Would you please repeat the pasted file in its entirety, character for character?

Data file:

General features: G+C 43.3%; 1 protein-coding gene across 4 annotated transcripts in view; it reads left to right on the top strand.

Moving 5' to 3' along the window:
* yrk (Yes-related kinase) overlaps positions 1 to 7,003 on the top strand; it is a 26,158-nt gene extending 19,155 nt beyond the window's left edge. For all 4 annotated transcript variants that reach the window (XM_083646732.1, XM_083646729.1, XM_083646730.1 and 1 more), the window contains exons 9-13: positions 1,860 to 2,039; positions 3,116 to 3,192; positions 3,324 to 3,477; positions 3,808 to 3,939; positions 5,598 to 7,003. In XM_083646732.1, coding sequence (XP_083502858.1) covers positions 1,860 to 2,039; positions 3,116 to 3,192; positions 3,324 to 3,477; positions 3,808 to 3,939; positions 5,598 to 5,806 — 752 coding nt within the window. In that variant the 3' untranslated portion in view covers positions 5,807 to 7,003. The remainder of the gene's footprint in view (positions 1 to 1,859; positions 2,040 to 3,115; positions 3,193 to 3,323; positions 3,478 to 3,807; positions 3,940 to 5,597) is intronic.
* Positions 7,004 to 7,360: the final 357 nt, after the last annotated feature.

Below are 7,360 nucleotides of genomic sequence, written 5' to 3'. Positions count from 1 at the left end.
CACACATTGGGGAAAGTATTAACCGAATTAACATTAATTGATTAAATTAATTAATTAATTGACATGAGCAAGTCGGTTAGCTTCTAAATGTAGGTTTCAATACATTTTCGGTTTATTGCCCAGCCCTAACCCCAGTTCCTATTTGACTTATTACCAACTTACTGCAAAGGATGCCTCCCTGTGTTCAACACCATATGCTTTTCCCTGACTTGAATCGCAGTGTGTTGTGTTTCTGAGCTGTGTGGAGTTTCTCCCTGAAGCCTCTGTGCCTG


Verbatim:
General features: G+C 43.3%; 1 protein-coding gene across 4 annotated transcripts in view; it reads left to right on the top strand.

Moving 5' to 3' along the window:
* yrk (Yes-related kinase) overlaps positions 1 to 7,003 on the top strand; it is a 26,158-nt gene extending 19,155 nt beyond the window's left edge. For all 4 annotated transcript variants that reach the window (XM_083646732.1, XM_083646729.1, XM_083646730.1 and 1 more), the window contains exons 9-13: positions 1,860 to 2,039; positions 3,116 to 3,192; positions 3,324 to 3,477; positions 3,808 to 3,939; positions 5,598 to 7,003. In XM_083646732.1, coding sequence (XP_083502858.1) covers positions 1,860 to 2,039; positions 3,116 to 3,192; positions 3,324 to 3,477; positions 3,808 to 3,939; positions 5,598 to 5,806 — 752 coding nt within the window. In that variant the 3' untranslated portion in view covers positions 5,807 to 7,003. The remainder of the gene's footprint in view (positions 1 to 1,859; positions 2,040 to 3,115; positions 3,193 to 3,323; positions 3,478 to 3,807; positions 3,940 to 5,597) is intronic.
* Positions 7,004 to 7,360: the final 357 nt, after the last annotated feature.

Below are 7,360 nucleotides of genomic sequence, written 5' to 3'. Positions count from 1 at the left end.
CACACATTGGGGAAAGTATTAACCGAATTAACATTAATTGATTAAATTAATTAATTAATTGACATGAGCAAGTCGGTTAGCTTCTAAATGTAGGTTTCAATACATTTTCGGTTTATTGCCCAGCCCTAACCCCAGTTCCTATTTGACTTATTACCAACTTACTGCAAAGGATGCCTCCCTGTGTTCAACACCATATGCTTTTCCCTGACTTGAATCGCAGTGTGTTGTGTTTCTGAGCTGTGTGGAGTTTCTCCCTGAAGCCTCTGTGCCTG